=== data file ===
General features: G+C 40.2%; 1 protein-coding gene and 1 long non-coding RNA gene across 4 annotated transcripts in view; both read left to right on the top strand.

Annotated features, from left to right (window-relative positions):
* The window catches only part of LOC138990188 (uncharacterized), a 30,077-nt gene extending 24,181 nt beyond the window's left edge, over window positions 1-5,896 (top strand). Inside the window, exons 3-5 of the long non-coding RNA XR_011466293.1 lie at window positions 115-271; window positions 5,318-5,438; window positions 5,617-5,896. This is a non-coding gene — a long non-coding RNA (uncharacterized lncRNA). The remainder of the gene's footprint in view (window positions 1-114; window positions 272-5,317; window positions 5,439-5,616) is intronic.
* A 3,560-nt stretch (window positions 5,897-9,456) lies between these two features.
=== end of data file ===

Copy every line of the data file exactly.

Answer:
General features: G+C 40.2%; 1 protein-coding gene and 1 long non-coding RNA gene across 4 annotated transcripts in view; both read left to right on the top strand.

Annotated features, from left to right (window-relative positions):
* The window catches only part of LOC138990188 (uncharacterized), a 30,077-nt gene extending 24,181 nt beyond the window's left edge, over window positions 1-5,896 (top strand). Inside the window, exons 3-5 of the long non-coding RNA XR_011466293.1 lie at window positions 115-271; window positions 5,318-5,438; window positions 5,617-5,896. This is a non-coding gene — a long non-coding RNA (uncharacterized lncRNA). The remainder of the gene's footprint in view (window positions 1-114; window positions 272-5,317; window positions 5,439-5,616) is intronic.
* A 3,560-nt stretch (window positions 5,897-9,456) lies between these two features.